Captain Fantastic

Review by David Jenkins @daveyjenkins

Directed by

Matt Ross

Starring

George MacKay Samantha Isler Viggo Mortensen

Anticipation.

If Viggo gave it the seal of approval, that’s good enough for us.

Enjoyment.

He’s better than the film he’s starring in.

In Retrospect.

Lots of mixed messages, little in the way of excitement.

Viggo Mortensen goes off-piste with mixed results in this homely family drama.

This mildly eccentric cross-country caper is complicated by its attempts say something profound about life. Writer/director Matt Ross wants to show that the battle for moral superiority can only be won if everyone is open to deep and detailed criticism. We are all tainted and no one is perfect, particularly those who believe they are. Viggo Mortensen plays log cabin liberal, Ben, a bearded Haight-Ahsbury throwback with an impressive wardrobe of vintage Democrat Party campaign tees who is out to prove that existence outside of the commercialised mainstream is not only possible but preferable.

He imposes staunch ideals onto his six bright-eyed, bushy-tailed kids, forcing a bowie knife in to one hand, and a textbook on political science in to the other. Captain Fantastic offers a cool critique of the nurturing process, presenting the pros and cons of raising little ones in our image. It asks whether children should exist as footsoldiers who must abide by parental order. And if so, what if this cultural force-feeding is actually teaching them about freedom of expression and the joys of independence?

The family’s woodland idyll is ruptured when matriarch Leslie is pronounced dead, and Ben must usher his brood into a tattered, modified school bus so they can hit the road and prevent her ageing conservative parents from giving her the Christian burial she never wanted. Mortensen’s Ben is like a Manson Family acolyte, one part peace-loving beatnik, another part deranged psychopath. He’s not murderous or anything like that, but he’s so self-engaged and ingrained in his opinions that it’s his way or the highway. It’s almost as if he’s fighting a one-man war with the non-believers who represent the evils of capitalism, religion and intellectual ignorance.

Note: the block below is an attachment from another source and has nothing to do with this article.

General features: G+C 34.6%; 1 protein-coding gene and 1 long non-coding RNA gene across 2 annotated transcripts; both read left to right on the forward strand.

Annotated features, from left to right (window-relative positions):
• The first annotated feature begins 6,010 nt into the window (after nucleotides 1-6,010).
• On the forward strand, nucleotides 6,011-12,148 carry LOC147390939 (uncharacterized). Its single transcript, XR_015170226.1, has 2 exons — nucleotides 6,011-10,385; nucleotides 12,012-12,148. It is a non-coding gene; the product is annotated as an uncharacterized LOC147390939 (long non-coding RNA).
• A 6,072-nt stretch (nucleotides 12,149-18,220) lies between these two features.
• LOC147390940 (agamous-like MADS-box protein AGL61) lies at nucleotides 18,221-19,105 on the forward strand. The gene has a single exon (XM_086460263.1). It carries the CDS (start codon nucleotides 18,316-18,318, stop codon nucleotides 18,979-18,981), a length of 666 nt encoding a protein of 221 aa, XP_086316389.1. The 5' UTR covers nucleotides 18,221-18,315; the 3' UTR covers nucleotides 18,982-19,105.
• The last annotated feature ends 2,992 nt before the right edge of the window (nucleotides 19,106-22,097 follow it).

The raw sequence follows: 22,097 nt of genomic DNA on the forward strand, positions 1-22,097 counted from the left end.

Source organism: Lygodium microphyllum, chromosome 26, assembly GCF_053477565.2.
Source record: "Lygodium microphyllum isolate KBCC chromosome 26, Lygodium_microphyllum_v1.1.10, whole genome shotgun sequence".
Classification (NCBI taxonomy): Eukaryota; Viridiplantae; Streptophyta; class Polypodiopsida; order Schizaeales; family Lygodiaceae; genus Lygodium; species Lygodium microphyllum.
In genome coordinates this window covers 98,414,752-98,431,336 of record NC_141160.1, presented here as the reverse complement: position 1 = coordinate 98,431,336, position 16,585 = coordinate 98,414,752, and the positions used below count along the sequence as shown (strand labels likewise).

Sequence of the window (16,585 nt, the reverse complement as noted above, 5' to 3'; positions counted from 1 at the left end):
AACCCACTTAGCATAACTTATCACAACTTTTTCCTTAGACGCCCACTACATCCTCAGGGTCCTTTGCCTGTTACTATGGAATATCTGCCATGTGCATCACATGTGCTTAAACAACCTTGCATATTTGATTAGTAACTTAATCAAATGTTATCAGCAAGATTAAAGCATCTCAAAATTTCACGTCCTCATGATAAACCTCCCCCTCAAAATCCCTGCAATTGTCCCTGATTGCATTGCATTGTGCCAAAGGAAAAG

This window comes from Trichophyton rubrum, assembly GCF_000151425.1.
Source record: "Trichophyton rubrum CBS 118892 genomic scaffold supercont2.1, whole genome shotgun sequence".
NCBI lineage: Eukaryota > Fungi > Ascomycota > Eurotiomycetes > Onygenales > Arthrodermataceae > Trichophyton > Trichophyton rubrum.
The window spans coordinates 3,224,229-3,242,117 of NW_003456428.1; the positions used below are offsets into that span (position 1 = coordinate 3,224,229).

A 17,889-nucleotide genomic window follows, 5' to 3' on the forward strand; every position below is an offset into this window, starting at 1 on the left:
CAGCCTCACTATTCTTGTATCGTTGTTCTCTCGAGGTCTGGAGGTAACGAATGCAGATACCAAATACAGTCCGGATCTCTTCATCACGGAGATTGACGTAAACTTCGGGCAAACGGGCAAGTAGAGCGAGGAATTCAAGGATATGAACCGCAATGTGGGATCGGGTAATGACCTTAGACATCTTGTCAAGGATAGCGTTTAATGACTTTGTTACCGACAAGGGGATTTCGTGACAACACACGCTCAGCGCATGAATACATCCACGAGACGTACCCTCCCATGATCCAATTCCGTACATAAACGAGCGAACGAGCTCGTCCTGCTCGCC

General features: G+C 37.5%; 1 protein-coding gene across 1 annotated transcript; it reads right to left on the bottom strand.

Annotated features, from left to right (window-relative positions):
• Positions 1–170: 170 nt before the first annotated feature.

Yet the film itself is far less impressive than its conflicted central character, as in order to make sure that Ben can retain a measure of empathy, Ross uses the people he meets along the road as single-note figures of fun. A stop-over with his sister-in-law (Kathryn Hahn) allows him to display his children’s emotional maturity. Her sons are slack-jawed, computer game-loving dolts, whereas his preteen daughter is able to wax analytical about the American Bill of Rights. It’s hard to disagree with the idea that book smarts have their value, it’s just a shame it’s presented in such an obvious and contrived manner.

Elsewhere, an after-dark sortie involves one daughter employing her hunting prowess to clamber up onto the roof of grandpa’s mini mansion to rescue Ben’s briefly estranged son. We learn that skills perfected in the forest don’t necessarily translate to the flat-pack suburbs, duh. Yet at this point Ross nudges Ben’s egotism over the edge, inferring that he’s so intent on preserving his ideals that he’s willing to place the lives of his children in mortal peril. A sucky subplot also suggests that we can’t learn about real human interactions through books. It’s a film which tries to say something interesting, but spends too much time squirming, flip-flopping and working out how it can pass comment without causing too much offence.

Published 9 Sep 2016

Tags: Viggo Mortensen

Anticipation.

If Viggo gave it the seal of approval, that’s good enough for us.

Enjoyment.

He’s better than the film he’s starring in.

In Retrospect.

Lots of mixed messages, little in the way of excitement.

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